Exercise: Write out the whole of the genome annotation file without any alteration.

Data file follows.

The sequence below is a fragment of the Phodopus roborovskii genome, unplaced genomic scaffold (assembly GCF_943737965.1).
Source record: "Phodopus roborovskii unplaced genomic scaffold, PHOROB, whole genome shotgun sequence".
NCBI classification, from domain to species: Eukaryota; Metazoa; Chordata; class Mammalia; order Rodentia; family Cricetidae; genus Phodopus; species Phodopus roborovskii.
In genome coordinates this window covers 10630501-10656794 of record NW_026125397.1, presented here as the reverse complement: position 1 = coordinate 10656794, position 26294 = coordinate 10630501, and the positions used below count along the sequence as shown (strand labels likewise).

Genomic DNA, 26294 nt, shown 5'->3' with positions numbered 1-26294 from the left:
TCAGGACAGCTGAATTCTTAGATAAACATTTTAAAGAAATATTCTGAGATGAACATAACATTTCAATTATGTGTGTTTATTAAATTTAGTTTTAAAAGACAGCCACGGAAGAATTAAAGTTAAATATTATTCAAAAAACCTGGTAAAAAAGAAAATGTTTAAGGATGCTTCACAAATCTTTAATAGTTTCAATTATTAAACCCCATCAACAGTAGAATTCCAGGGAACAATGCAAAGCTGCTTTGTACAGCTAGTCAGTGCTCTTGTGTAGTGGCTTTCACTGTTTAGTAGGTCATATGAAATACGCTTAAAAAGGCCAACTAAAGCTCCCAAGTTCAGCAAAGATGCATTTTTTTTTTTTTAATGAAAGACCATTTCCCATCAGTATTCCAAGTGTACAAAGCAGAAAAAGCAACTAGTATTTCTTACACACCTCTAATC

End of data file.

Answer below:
The sequence below is a fragment of the Phodopus roborovskii genome, unplaced genomic scaffold (assembly GCF_943737965.1).
Source record: "Phodopus roborovskii unplaced genomic scaffold, PHOROB, whole genome shotgun sequence".
NCBI classification, from domain to species: Eukaryota; Metazoa; Chordata; class Mammalia; order Rodentia; family Cricetidae; genus Phodopus; species Phodopus roborovskii.
In genome coordinates this window covers 10630501-10656794 of record NW_026125397.1, presented here as the reverse complement: position 1 = coordinate 10656794, position 26294 = coordinate 10630501, and the positions used below count along the sequence as shown (strand labels likewise).

Genomic DNA, 26294 nt, shown 5'->3' with positions numbered 1-26294 from the left:
TCAGGACAGCTGAATTCTTAGATAAACATTTTAAAGAAATATTCTGAGATGAACATAACATTTCAATTATGTGTGTTTATTAAATTTAGTTTTAAAAGACAGCCACGGAAGAATTAAAGTTAAATATTATTCAAAAAACCTGGTAAAAAAGAAAATGTTTAAGGATGCTTCACAAATCTTTAATAGTTTCAATTATTAAACCCCATCAACAGTAGAATTCCAGGGAACAATGCAAAGCTGCTTTGTACAGCTAGTCAGTGCTCTTGTGTAGTGGCTTTCACTGTTTAGTAGGTCATATGAAATACGCTTAAAAAGGCCAACTAAAGCTCCCAAGTTCAGCAAAGATGCATTTTTTTTTTTTTAATGAAAGACCATTTCCCATCAGTATTCCAAGTGTACAAAGCAGAAAAAGCAACTAGTATTTCTTACACACCTCTAATC